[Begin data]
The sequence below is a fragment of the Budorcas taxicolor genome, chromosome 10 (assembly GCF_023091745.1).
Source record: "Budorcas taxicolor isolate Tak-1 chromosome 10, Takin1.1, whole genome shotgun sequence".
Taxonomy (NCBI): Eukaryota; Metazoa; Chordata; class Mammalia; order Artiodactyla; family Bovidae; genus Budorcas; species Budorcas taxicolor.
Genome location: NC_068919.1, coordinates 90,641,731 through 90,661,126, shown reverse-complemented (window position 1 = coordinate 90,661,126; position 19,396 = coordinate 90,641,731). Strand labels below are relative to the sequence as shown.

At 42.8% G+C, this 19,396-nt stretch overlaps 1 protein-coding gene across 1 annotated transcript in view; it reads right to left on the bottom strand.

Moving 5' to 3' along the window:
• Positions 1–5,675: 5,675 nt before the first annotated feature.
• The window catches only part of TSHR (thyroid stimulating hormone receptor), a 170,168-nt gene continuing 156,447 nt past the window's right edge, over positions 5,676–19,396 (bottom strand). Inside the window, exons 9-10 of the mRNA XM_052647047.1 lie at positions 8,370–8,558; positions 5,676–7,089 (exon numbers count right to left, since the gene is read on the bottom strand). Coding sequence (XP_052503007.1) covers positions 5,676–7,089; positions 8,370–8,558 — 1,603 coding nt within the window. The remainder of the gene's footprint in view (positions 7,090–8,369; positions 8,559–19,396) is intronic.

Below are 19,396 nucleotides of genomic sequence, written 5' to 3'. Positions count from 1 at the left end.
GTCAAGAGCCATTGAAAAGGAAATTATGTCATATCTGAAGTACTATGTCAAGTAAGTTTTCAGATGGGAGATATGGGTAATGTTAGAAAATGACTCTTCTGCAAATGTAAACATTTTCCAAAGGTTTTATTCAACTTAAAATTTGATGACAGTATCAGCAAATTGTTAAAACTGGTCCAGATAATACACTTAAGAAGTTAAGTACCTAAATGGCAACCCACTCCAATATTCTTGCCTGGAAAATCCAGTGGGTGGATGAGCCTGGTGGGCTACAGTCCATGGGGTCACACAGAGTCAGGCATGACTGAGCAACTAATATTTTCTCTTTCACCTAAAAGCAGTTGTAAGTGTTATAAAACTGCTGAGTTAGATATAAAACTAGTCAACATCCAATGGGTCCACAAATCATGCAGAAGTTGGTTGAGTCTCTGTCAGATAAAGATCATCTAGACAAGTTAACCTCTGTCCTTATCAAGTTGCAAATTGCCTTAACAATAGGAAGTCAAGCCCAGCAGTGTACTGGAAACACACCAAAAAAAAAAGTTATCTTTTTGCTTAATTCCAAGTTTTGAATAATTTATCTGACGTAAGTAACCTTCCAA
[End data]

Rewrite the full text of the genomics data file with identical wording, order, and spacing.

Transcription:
The sequence below is a fragment of the Budorcas taxicolor genome, chromosome 10 (assembly GCF_023091745.1).
Source record: "Budorcas taxicolor isolate Tak-1 chromosome 10, Takin1.1, whole genome shotgun sequence".
Taxonomy (NCBI): Eukaryota; Metazoa; Chordata; class Mammalia; order Artiodactyla; family Bovidae; genus Budorcas; species Budorcas taxicolor.
Genome location: NC_068919.1, coordinates 90,641,731 through 90,661,126, shown reverse-complemented (window position 1 = coordinate 90,661,126; position 19,396 = coordinate 90,641,731). Strand labels below are relative to the sequence as shown.

At 42.8% G+C, this 19,396-nt stretch overlaps 1 protein-coding gene across 1 annotated transcript in view; it reads right to left on the bottom strand.

Moving 5' to 3' along the window:
• Positions 1–5,675: 5,675 nt before the first annotated feature.
• The window catches only part of TSHR (thyroid stimulating hormone receptor), a 170,168-nt gene continuing 156,447 nt past the window's right edge, over positions 5,676–19,396 (bottom strand). Inside the window, exons 9-10 of the mRNA XM_052647047.1 lie at positions 8,370–8,558; positions 5,676–7,089 (exon numbers count right to left, since the gene is read on the bottom strand). Coding sequence (XP_052503007.1) covers positions 5,676–7,089; positions 8,370–8,558 — 1,603 coding nt within the window. The remainder of the gene's footprint in view (positions 7,090–8,369; positions 8,559–19,396) is intronic.

Below are 19,396 nucleotides of genomic sequence, written 5' to 3'. Positions count from 1 at the left end.
GTCAAGAGCCATTGAAAAGGAAATTATGTCATATCTGAAGTACTATGTCAAGTAAGTTTTCAGATGGGAGATATGGGTAATGTTAGAAAATGACTCTTCTGCAAATGTAAACATTTTCCAAAGGTTTTATTCAACTTAAAATTTGATGACAGTATCAGCAAATTGTTAAAACTGGTCCAGATAATACACTTAAGAAGTTAAGTACCTAAATGGCAACCCACTCCAATATTCTTGCCTGGAAAATCCAGTGGGTGGATGAGCCTGGTGGGCTACAGTCCATGGGGTCACACAGAGTCAGGCATGACTGAGCAACTAATATTTTCTCTTTCACCTAAAAGCAGTTGTAAGTGTTATAAAACTGCTGAGTTAGATATAAAACTAGTCAACATCCAATGGGTCCACAAATCATGCAGAAGTTGGTTGAGTCTCTGTCAGATAAAGATCATCTAGACAAGTTAACCTCTGTCCTTATCAAGTTGCAAATTGCCTTAACAATAGGAAGTCAAGCCCAGCAGTGTACTGGAAACACACCAAAAAAAAAAGTTATCTTTTTGCTTAATTCCAAGTTTTGAATAATTTATCTGACGTAAGTAACCTTCCAA